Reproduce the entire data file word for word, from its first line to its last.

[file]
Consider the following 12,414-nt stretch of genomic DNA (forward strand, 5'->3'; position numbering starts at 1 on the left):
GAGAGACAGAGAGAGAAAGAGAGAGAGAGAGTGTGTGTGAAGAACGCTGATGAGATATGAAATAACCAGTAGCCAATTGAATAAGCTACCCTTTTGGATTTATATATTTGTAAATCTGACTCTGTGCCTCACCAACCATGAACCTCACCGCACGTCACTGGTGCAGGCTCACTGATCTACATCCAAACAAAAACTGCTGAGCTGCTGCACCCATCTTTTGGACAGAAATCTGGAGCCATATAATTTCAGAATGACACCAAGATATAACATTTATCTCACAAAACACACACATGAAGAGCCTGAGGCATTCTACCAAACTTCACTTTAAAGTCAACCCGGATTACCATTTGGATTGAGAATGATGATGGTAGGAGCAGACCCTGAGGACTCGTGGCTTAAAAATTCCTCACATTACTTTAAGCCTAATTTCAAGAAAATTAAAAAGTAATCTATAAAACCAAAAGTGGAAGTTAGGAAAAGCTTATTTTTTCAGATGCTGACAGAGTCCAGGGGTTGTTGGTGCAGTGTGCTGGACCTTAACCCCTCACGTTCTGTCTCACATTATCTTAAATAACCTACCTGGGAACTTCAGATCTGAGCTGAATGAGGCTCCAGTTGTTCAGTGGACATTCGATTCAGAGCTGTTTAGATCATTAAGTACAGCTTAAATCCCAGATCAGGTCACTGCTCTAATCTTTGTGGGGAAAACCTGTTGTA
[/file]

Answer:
Consider the following 12,414-nt stretch of genomic DNA (forward strand, 5'->3'; position numbering starts at 1 on the left):
GAGAGACAGAGAGAGAAAGAGAGAGAGAGAGTGTGTGTGAAGAACGCTGATGAGATATGAAATAACCAGTAGCCAATTGAATAAGCTACCCTTTTGGATTTATATATTTGTAAATCTGACTCTGTGCCTCACCAACCATGAACCTCACCGCACGTCACTGGTGCAGGCTCACTGATCTACATCCAAACAAAAACTGCTGAGCTGCTGCACCCATCTTTTGGACAGAAATCTGGAGCCATATAATTTCAGAATGACACCAAGATATAACATTTATCTCACAAAACACACACATGAAGAGCCTGAGGCATTCTACCAAACTTCACTTTAAAGTCAACCCGGATTACCATTTGGATTGAGAATGATGATGGTAGGAGCAGACCCTGAGGACTCGTGGCTTAAAAATTCCTCACATTACTTTAAGCCTAATTTCAAGAAAATTAAAAAGTAATCTATAAAACCAAAAGTGGAAGTTAGGAAAAGCTTATTTTTTCAGATGCTGACAGAGTCCAGGGGTTGTTGGTGCAGTGTGCTGGACCTTAACCCCTCACGTTCTGTCTCACATTATCTTAAATAACCTACCTGGGAACTTCAGATCTGAGCTGAATGAGGCTCCAGTTGTTCAGTGGACATTCGATTCAGAGCTGTTTAGATCATTAAGTACAGCTTAAATCCCAGATCAGGTCACTGCTCTAATCTTTGTGGGGAAAACCTGTTGTA